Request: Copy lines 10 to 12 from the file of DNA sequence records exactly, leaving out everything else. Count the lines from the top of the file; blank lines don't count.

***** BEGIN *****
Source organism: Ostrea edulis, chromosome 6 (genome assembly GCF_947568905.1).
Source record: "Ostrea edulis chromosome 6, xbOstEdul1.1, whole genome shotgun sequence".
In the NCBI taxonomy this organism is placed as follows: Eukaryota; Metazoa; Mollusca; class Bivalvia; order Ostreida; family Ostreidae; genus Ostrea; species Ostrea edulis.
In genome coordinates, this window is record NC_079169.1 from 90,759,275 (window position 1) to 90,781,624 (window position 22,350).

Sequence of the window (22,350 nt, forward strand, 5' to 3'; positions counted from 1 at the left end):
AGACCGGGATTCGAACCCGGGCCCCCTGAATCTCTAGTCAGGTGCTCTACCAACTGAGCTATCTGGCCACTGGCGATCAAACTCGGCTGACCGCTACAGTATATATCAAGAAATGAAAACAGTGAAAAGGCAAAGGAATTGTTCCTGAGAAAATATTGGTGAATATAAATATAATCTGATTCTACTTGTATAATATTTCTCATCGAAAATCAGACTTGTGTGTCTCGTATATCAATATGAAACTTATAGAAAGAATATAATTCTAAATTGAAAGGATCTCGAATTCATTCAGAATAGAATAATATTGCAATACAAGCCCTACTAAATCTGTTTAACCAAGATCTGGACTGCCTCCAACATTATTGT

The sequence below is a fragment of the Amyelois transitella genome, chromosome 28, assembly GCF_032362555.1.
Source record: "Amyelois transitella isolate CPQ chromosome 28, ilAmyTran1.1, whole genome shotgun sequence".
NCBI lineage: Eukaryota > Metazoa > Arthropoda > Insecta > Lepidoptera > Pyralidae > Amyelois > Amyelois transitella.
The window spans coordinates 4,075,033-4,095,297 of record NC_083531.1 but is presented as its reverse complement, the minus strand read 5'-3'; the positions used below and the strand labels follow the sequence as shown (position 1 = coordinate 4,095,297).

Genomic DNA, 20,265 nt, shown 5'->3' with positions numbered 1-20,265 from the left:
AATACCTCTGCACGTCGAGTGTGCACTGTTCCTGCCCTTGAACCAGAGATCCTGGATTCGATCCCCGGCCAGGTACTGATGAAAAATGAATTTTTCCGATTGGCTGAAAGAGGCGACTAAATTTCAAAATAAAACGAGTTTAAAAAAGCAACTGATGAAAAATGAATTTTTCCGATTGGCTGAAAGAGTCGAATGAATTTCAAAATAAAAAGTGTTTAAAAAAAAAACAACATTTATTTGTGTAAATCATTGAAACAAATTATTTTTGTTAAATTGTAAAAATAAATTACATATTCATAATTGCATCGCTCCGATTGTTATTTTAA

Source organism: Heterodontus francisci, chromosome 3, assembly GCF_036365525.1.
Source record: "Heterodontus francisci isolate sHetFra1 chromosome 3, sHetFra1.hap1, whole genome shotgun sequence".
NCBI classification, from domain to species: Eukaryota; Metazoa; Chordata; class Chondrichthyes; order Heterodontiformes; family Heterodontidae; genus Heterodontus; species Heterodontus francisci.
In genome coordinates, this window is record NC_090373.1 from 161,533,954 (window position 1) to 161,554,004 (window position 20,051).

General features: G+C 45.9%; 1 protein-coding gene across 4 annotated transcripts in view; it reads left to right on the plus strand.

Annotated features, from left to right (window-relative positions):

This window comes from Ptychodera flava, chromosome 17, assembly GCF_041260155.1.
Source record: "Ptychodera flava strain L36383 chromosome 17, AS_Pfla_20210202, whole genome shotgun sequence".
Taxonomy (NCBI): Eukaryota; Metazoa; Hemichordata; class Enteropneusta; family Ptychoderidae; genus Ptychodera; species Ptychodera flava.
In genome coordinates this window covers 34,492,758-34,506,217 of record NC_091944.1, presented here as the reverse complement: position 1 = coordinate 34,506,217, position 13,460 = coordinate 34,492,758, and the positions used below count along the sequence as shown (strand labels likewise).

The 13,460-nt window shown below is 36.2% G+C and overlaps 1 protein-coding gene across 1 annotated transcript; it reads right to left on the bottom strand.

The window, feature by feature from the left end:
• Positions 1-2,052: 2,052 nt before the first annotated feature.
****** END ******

The window spans coordinates 4,075,033-4,095,297 of record NC_083531.1 but is presented as its reverse complement, the minus strand read 5'-3'; the positions used below and the strand labels follow the sequence as shown (position 1 = coordinate 4,095,297).

Genomic DNA, 20,265 nt, shown 5'->3' with positions numbered 1-20,265 from the left:
AATACCTCTGCACGTCGAGTGTGCACTGTTCCTGCCCTTGAACCAGAGATCCTGGATTCGATCCCCGGCCAGGTACTGATGAAAAATGAATTTTTCCGATTGGCTGAAAGAGGCGACTAAATTTCAAAATAAAACGAGTTTAAAAAAGCAACTGATGAAAAATGAATTTTTCCGATTGGCTGAAAGAGTCGAATGAATTTCAAAATAAAAAGTGTTTAAAAAAAAAACAACATTTATTTGTGTAAATCATTGAAACAAATTATTTTTGTTAAATTGTAAAAATAAATTACATATTCATAATTGCATCGCTCCGATTGTTATTTTAA